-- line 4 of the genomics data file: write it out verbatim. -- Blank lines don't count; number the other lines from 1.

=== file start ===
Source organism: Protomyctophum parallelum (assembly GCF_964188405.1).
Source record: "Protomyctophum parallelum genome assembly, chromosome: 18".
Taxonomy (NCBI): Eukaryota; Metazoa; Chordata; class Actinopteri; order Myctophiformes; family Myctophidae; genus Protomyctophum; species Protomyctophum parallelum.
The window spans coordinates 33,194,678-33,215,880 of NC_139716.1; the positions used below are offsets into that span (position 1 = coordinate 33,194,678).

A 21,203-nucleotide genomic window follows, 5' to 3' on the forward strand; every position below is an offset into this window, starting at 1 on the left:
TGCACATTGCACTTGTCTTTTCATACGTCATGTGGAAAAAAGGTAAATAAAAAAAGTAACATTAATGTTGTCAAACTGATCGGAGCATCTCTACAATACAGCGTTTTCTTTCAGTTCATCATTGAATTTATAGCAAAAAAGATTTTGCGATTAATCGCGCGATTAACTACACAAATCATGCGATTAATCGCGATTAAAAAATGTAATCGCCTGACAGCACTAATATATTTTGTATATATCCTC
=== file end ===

The window spans coordinates 33,194,678-33,215,880 of NC_139716.1; the positions used below are offsets into that span (position 1 = coordinate 33,194,678).